Hair cortisol concentrations (HCCs) are a potential physiological indicator of work related stress. However, studies that tested the relationship between HCC and self-reported stress in a work setting show mixed findings. This may be because few studies used worker samples that experience prolonged stress. Therefore, we compared a high workload sample (n = 81) and a normal workload sample (n = 91) and studied whether HCC was related to: (i) high job demands, low control, and low social support (JDCS model), and (ii) high effort, low reward, and high overcommitment (ERI model). Results showed that self-reported stress related to HCC only in the high workload sample and only for the variables of the ERI model. We found that HCC was higher when effort was high, reward low, and overcommitment high. An implication of this study is that a certain stress threshold may need to be reached to detect a relationship between self-reported stress and physiological measures such as HCC.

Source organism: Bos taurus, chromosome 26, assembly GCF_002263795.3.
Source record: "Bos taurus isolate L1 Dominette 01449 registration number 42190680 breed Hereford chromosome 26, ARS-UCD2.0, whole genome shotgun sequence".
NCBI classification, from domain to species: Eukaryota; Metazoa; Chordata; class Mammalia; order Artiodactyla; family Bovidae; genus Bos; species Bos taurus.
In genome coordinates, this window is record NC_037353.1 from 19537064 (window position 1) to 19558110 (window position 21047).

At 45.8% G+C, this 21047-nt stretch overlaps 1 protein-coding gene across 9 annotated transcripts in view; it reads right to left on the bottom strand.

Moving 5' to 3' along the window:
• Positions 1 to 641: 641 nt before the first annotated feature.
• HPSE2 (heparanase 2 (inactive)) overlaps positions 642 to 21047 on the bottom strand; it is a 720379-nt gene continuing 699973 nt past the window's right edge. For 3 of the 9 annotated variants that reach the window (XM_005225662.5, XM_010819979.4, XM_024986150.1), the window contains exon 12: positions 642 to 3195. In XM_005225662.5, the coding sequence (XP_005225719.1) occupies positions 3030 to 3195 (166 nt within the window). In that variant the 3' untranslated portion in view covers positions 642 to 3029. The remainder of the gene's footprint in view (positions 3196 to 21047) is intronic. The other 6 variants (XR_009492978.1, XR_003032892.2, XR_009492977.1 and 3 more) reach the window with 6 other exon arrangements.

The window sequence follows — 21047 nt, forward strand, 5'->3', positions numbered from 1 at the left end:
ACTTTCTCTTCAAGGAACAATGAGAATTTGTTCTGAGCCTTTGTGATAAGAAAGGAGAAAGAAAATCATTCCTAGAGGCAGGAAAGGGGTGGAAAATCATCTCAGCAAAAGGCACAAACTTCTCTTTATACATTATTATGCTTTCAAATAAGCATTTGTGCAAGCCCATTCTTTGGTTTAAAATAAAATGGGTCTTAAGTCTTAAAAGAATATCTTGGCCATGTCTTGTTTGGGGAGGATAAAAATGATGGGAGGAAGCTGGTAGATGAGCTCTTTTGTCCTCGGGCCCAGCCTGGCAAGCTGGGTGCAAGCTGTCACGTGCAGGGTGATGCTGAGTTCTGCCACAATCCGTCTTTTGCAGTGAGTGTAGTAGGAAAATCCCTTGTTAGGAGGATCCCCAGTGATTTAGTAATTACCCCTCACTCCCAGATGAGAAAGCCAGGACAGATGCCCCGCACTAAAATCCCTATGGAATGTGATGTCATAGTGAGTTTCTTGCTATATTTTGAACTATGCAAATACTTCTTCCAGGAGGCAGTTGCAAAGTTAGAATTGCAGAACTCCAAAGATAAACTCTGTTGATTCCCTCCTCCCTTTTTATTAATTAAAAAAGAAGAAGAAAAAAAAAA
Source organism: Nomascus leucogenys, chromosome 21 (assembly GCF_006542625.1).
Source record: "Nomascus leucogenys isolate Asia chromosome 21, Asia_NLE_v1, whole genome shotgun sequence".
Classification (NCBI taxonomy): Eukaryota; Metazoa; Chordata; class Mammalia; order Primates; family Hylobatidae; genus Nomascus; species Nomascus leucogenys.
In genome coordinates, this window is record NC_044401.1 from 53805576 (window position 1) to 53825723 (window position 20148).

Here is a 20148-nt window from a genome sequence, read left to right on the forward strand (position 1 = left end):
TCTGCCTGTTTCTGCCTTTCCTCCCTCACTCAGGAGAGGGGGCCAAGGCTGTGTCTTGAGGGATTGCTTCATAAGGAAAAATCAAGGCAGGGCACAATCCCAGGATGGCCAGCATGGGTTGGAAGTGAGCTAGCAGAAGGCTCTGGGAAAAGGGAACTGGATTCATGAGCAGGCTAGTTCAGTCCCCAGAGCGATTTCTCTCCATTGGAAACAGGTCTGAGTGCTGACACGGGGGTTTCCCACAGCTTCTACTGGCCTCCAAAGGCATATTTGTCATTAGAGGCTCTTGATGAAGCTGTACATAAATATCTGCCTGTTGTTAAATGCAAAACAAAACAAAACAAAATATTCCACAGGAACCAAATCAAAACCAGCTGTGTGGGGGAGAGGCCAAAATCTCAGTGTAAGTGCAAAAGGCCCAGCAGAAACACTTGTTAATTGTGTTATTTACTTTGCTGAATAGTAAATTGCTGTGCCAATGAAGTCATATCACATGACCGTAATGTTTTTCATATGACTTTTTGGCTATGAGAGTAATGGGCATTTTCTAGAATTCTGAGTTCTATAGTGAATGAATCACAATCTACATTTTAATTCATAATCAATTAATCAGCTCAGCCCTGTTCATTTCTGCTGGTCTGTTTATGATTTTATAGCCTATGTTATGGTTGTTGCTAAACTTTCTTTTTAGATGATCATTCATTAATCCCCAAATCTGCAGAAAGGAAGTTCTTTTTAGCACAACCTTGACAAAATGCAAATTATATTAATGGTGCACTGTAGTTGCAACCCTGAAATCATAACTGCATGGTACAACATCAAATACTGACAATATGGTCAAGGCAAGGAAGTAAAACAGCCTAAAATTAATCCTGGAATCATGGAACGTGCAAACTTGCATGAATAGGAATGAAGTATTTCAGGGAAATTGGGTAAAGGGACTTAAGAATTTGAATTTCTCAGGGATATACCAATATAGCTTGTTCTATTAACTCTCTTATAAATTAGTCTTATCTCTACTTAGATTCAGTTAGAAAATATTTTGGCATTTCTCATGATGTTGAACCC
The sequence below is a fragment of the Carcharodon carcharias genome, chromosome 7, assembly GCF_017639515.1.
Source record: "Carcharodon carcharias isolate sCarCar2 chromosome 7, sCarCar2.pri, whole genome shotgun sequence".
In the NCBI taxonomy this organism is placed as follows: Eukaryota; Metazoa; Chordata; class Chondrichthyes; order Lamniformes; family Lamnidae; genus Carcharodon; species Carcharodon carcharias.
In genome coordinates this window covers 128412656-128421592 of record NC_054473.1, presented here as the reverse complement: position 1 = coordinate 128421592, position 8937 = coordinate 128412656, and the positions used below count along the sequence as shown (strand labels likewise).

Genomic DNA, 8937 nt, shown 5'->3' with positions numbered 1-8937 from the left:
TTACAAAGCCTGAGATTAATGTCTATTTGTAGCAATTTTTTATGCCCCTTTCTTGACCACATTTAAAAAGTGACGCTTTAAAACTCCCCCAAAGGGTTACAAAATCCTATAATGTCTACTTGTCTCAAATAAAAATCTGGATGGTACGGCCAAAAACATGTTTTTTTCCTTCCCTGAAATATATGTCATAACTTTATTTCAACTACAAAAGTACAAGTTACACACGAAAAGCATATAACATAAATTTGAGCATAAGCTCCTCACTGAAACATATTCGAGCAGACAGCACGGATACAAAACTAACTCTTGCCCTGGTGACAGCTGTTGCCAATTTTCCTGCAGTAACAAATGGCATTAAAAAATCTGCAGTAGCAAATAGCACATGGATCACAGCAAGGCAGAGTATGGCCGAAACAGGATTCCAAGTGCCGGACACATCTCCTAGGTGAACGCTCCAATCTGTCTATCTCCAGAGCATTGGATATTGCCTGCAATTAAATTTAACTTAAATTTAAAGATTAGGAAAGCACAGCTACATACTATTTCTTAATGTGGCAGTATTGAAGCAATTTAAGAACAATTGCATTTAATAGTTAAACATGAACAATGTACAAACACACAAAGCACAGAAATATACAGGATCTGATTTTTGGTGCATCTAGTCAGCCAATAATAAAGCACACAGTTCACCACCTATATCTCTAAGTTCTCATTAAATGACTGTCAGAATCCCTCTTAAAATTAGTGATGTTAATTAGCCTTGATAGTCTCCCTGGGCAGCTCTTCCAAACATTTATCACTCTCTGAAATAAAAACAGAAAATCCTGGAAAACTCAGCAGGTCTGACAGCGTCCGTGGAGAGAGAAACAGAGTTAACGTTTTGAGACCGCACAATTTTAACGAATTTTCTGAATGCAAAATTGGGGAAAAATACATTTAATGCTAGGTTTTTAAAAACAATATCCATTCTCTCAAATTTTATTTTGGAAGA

- Self-reported stress
- Stress, Psychological/metabolism
- Occupational Stress/metabolism
- Middle Aged
- Self Report
- Surveys and Questionnaires